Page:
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Where are the 2017 Liberian presidential candidates when liberties and press freedom are being violated?

By Tewroh-Wehtoe Sungbeh            theodoro-obiang-nguema


Liberia is a strange country.

The country is not only a strange place to live and raise a family; it is unsafe, and a broken country with no serious institution that protects life, liberty, the pursuit of happiness, and the rule of law.

How can there be an incredible absence of the delivery of goods and services and the rule of law that protects the lives and liberties of Liberians, when there are three co-equal branches of government that suppose to balance each other out to make the country governable and livable?

The presidential candidates in the 2017 race and their political parties are as conspicuously silent as they can be on any noticeable security and policy issues and issues in the news, except that they want to be President of Liberia. Period!

Do these Liberian presidential candidates think the Liberian presidency is an entitlement that should be given to either one of them because of who the person is and what the individual achieved personally in life?

Their diehard supporters, well, are fervently vocal about the support they have for their candidates, but care less about abject poverty, safety and security, rule of law, record unemployment and human suffering in the country.

Some of their supporters cannot even say in one coherent sentence why they want their candidate to be president, except that they support Mr. X or Mr. Y to be President of Liberia.

I am uninterested in a delusional, near-messianic or personality-driven reasons why their candidate is the right person for the presidency of one of the planet’s most poverty-stricken, underdeveloped and troubled country.

Can you imagine the presidential candidates and their political parties running around the country or Monrovia (some have not even traveled past Brewerville or Ganta to campaign), but are pleading with the Liberian people to vote for them, even though many are unqualified to be president, have not been vetted, and have not told us why the individual wants to be president?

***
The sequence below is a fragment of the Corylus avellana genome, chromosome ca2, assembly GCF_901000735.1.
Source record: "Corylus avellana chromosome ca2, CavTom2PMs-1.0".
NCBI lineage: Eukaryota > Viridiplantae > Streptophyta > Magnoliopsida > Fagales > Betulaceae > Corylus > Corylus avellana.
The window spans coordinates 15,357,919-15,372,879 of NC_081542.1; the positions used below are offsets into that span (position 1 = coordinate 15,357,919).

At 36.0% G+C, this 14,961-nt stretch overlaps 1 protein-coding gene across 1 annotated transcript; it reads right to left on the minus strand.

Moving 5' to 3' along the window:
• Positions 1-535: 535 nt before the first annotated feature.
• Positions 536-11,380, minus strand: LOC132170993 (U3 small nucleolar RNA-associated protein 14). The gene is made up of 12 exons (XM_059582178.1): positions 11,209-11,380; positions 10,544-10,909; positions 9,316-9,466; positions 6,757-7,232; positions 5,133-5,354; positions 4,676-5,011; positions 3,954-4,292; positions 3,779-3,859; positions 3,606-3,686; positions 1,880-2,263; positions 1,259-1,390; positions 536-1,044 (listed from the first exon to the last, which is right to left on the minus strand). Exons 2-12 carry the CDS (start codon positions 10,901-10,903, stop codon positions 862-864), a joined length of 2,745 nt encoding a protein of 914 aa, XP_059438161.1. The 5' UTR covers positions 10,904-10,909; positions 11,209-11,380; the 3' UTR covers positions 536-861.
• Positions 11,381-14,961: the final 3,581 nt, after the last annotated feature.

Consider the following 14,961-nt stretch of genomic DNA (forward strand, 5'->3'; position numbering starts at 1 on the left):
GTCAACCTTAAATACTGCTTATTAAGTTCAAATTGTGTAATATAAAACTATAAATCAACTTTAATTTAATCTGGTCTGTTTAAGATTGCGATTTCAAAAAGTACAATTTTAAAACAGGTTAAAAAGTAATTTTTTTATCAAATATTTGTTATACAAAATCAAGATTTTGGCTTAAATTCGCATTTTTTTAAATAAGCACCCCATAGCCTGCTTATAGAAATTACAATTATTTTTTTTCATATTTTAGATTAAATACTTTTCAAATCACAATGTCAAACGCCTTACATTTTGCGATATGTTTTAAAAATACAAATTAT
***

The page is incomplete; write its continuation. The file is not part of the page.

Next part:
If these individuals cannot discuss policies and the politics behind the design and printing of the nation’s new currency that bears the image and names of some of Liberia’s dishonorable presidents, the arrest and detention of journalist Festus Poquie, and presidential abuse of power i.e., nepotism, corruption and the cover-up investigations in the killings of Harry A. Greaves Jr., and Michael Allison, what then can these presidential candidates discuss?

Journalist Festus Poquie of the groundbreaking New Democrat newspaper, according to news accounts, was arrested and detained on September 15, 2016 from his office by plainclothes police officers.

Mr. Poquie was arrested for a September 13 story that he republished, which quoted a former advisor and political opponent of longtime Equitorial Guinea’s strongman and President Teodoro Obiang Nguema, who is reportedly and allegedly cannibalistic.

This story was “well-sourced” according to Abbas Dulleh, editor of the New Democrat, and was carried for its newsworthiness because Theodoro Obiang Nguema is a political figure and sitting president of a country.

Is it against the law of Liberia for a journalist to publish a well-source account of an alleged incident in another country that features the leader of that country?

What is the interest of the Sirleaf administration to protect the President of Equitorial Guinea?

Also, when does a government protect and defend its citizens, in this case a Liberian journalist?

This is the kind of lawlessness in Liberia on Ellen Johnson Sirleaf’s watch that some of us have highlighted over and over since she came to power.

The lawlessness in Liberia shows that Liberians are not safe in their country, but are sacrificial lambs for Madame Sirleaf, her foreign friends, government officials and her corrupt government.

The overwhelming lawlessness in the country often embolden Liberians to either physically assault or harm another Liberian, or threaten the person by saying “nothing will come out of it if I do something to you.”

That ‘something’ could come from an overzealously arrogant government official or an ordinary Liberian who either will threaten to beat up, verbally assault, inflict injuries, jail or kill a Liberian without ever facing jail time.

When will this lawlessness ever stop?

This is all too strange and cowardice for a supposedly sovereign country that is Liberia to violate press freedoms and the liberties of its citizen just to protect the hollow and indefensible image and record of Theodoro Obiang Nguema, who is far from being a democratic leader.

Where are the 2017 Liberian presidential candidates?






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Category: Editorial, News Headlines

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